The Greenland ice sheet has a tipping point because of the melt-elevation feedback. Surface melting reduces the height of the ice sheet, and air at a lower altitude is warmer. The ice sheet is then exposed to warmer temperatures, accelerating its melt.[28] A 2021 analysis of sub-glacial sediment at the bottom of a 1.4 kilometres (0.87 mi) Greenland ice core finds that the Greenland ice sheet melted away at least once during the last million years, and therefore strongly suggests that its tipping point is below the 2.5 °C (4.5 °F) maximum temperature increase over the preindustrial conditions observed over that period.[29][30] There is some evidence that the Greenland ice sheet is losing stability, and getting close to a tipping point.[28]

West Antarctic ice sheet disintegration[edit]

A topographic and bathymetric map of Antarctica without its ice sheets, assuming constant sea levels and no post-glacial rebound

The West Antarctic Ice Sheet (WAIS) is a large ice sheet in Antarctica; in places more than 4 kilometres (2.5 mi) thick. It sits on bedrock mostly below sea level, having formed a deep subglacial basin due to the weight of the ice sheet over millions of years.[31] As such, it is in contact with the heat from the ocean which makes it vulnerable to fast and irreversible ice loss. A tipping point could be reached once the WAIS's grounding lines (the point at which ice no longer sits on rock and becomes floating ice shelves) retreat behind the edge of the subglacial basin, resulting in self-sustaining retreat in to the deeper basin - a process known as the 'Marine Ice Sheet Instability' (MISI).[32][33] Thinning and collapse of the WAIS's ice shelves is helping to accelerate this grounding line retreat. If completely melted, the WAIS would contribute around 3.3 metres (11 ft) of sea level rise over thousands of years.[12]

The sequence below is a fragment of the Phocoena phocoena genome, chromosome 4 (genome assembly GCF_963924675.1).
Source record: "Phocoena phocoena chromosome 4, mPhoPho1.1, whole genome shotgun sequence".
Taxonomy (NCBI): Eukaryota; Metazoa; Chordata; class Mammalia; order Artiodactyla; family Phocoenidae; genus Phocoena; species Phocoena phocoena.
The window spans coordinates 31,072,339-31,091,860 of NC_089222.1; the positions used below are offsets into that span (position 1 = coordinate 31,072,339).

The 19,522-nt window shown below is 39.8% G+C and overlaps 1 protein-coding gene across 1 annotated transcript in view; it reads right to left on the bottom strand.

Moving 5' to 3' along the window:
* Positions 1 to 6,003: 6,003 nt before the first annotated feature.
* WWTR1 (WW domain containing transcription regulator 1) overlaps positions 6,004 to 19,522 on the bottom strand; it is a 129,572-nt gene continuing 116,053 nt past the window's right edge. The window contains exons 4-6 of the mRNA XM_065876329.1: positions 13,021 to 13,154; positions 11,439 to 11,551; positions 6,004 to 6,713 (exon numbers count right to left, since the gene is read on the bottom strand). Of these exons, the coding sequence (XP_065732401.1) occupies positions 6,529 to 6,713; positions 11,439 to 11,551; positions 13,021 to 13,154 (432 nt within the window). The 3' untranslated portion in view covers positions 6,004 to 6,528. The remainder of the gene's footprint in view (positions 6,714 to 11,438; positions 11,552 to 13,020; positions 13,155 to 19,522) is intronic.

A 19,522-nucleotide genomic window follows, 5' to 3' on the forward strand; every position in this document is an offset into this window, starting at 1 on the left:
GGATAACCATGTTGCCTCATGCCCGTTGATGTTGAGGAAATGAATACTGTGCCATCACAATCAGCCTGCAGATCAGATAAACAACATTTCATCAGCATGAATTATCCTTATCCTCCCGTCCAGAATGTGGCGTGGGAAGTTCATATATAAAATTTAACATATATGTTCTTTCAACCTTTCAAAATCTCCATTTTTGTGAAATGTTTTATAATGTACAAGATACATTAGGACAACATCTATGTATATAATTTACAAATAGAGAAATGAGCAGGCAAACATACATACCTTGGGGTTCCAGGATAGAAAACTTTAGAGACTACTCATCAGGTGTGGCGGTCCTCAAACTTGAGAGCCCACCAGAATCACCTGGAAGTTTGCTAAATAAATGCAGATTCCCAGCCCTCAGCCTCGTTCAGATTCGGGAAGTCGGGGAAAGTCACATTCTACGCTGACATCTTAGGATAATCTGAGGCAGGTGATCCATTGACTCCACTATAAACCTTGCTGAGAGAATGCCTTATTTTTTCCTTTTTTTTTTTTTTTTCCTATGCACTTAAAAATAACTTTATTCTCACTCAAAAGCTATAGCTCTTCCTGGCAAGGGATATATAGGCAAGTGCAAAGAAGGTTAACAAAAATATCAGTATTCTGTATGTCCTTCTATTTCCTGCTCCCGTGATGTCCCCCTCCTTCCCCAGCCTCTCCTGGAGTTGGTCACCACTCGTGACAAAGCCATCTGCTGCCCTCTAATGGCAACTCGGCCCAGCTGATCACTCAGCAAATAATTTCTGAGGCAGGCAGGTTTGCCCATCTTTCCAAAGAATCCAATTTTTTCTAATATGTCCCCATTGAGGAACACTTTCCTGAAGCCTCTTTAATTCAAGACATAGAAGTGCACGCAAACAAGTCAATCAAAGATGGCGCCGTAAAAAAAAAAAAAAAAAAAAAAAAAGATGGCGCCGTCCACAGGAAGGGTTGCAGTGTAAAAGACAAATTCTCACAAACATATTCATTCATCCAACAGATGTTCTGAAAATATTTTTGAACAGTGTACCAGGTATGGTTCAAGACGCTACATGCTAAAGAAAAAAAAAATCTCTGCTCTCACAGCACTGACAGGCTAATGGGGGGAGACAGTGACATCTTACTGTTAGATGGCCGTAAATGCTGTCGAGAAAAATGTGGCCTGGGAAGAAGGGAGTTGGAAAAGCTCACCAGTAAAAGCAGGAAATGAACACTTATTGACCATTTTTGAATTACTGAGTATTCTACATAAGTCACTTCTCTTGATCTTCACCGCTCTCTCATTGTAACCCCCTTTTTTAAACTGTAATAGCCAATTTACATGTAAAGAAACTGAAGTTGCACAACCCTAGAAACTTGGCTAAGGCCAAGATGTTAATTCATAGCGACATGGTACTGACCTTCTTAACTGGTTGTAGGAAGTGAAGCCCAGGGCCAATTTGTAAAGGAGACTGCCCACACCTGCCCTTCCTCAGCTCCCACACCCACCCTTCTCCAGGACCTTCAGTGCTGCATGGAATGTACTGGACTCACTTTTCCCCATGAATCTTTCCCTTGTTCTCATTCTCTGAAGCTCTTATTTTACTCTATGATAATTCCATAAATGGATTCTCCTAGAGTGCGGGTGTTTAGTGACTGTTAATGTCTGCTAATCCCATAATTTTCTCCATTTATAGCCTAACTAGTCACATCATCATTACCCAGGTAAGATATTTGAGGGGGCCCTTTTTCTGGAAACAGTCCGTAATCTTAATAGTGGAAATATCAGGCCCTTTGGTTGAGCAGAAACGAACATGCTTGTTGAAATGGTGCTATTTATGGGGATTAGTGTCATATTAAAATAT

Ice loss from the WAIS is accelerating, and some outlet glaciers are estimated to be close to or possibly already beyond the point of self-sustaining retreat.[34][35][36] The paleo record suggests that during the past few hundred thousand years, the WAIS largely disappeared in response to similar levels of warming and CO2 emission scenarios projected for the next few centuries.[37]

Like with the other ice sheets, there is a counteracting negative feedback - greater warming also intensifies the effects of climate change on the water cycle, which result in an increased precipitation over the ice sheet in the form of snow during the winter, which would freeze on the surface, and this increase in the surface mass balance (SMB) counteracts some fraction of the ice loss. In the IPCC Fifth Assessment Report, it was suggested that this effect could potentially overpower increased ice loss under the higher levels of warming and result in small net ice gain, but by the time of the IPCC Sixth Assessment Report, improved modelling had proven that the glacier breakup would consistently accelerate at a faster rate.[38][39]